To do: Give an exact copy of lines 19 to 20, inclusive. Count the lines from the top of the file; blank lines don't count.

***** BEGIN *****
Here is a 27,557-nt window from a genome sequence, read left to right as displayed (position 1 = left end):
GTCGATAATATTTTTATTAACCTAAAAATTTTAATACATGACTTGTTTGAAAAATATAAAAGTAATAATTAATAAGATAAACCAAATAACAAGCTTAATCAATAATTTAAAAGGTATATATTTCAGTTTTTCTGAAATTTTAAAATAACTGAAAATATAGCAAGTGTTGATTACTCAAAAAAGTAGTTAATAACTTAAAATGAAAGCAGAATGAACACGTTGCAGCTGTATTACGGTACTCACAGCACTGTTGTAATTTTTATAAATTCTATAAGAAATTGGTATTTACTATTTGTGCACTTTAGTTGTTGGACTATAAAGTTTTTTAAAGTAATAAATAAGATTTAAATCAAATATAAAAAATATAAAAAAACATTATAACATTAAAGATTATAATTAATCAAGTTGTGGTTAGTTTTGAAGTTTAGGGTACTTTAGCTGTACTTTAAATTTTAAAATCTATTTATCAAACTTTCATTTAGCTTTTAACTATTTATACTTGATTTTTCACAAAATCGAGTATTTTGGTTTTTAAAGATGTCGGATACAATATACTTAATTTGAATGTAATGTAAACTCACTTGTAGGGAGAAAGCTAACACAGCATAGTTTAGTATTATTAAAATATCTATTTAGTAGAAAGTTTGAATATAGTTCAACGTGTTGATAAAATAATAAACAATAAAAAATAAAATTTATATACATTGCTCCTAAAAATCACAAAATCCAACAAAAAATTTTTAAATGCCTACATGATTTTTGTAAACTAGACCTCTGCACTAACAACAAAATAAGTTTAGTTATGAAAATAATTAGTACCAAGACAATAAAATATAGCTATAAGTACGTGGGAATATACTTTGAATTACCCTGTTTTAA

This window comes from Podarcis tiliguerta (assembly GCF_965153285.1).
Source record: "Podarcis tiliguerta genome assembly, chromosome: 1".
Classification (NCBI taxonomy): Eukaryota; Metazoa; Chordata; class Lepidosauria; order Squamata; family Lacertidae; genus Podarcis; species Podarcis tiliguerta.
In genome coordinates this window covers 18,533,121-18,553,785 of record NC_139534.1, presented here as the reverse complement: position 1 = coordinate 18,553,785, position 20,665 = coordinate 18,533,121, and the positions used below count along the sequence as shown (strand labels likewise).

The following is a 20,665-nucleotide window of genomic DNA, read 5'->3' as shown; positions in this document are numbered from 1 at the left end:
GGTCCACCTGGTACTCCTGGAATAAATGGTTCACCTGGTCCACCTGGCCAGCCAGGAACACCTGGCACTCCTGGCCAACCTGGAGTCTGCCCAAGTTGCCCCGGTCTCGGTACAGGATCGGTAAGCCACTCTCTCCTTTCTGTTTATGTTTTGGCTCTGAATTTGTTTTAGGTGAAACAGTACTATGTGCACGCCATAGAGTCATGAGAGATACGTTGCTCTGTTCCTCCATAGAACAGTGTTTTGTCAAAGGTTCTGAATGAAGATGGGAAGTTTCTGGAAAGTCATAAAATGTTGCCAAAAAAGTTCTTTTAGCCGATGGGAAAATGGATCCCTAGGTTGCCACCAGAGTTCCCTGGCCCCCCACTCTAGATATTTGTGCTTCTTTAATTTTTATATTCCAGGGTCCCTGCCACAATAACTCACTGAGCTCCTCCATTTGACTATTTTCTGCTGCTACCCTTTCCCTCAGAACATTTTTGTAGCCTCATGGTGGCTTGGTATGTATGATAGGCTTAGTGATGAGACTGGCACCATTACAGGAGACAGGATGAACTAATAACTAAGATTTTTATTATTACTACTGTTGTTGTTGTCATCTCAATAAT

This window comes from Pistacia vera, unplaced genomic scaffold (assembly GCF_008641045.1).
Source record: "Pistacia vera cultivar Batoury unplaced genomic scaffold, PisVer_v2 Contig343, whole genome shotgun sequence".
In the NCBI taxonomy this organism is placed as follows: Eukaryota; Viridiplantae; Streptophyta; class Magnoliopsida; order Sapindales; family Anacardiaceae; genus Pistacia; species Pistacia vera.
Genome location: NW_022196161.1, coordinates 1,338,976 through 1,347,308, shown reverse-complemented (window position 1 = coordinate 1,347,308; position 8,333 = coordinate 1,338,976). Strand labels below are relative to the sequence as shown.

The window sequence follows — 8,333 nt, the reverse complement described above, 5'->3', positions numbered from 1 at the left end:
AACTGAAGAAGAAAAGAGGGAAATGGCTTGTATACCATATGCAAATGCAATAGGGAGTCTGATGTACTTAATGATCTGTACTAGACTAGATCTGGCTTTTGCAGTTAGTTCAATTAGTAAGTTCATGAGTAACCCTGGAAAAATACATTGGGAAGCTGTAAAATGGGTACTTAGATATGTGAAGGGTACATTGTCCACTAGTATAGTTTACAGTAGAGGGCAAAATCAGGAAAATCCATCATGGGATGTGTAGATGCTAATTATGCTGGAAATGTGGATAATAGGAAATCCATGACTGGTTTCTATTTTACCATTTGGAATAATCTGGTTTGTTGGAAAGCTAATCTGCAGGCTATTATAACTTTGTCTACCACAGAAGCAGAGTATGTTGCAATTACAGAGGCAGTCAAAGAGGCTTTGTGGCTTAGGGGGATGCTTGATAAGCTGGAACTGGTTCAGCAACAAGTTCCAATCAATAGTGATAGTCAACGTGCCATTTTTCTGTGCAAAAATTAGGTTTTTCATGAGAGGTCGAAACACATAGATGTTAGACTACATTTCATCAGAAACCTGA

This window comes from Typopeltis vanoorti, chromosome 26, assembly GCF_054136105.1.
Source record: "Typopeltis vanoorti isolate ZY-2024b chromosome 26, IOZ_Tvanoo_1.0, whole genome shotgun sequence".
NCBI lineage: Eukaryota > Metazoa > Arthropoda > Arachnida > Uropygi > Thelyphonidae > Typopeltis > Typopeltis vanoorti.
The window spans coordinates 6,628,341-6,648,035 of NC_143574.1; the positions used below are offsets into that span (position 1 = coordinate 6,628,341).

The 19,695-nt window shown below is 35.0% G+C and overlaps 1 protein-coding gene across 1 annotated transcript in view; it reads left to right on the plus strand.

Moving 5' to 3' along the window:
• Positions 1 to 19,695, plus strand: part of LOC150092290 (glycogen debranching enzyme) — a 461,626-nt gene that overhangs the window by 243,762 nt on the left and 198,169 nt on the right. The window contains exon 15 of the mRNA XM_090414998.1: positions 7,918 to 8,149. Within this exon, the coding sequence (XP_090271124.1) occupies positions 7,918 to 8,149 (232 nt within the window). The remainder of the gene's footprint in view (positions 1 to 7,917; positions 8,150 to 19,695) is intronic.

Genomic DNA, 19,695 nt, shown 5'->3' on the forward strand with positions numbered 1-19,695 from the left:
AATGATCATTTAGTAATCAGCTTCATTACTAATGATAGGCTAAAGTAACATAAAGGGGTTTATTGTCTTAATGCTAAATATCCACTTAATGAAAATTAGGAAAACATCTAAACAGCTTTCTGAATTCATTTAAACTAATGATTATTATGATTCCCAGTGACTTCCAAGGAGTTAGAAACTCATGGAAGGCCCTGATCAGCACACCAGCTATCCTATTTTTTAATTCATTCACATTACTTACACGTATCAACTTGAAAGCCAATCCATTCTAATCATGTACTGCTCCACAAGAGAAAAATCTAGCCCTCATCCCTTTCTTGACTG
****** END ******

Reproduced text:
The 19,695-nt window shown below is 35.0% G+C and overlaps 1 protein-coding gene across 1 annotated transcript in view; it reads left to right on the plus strand.

Moving 5' to 3' along the window: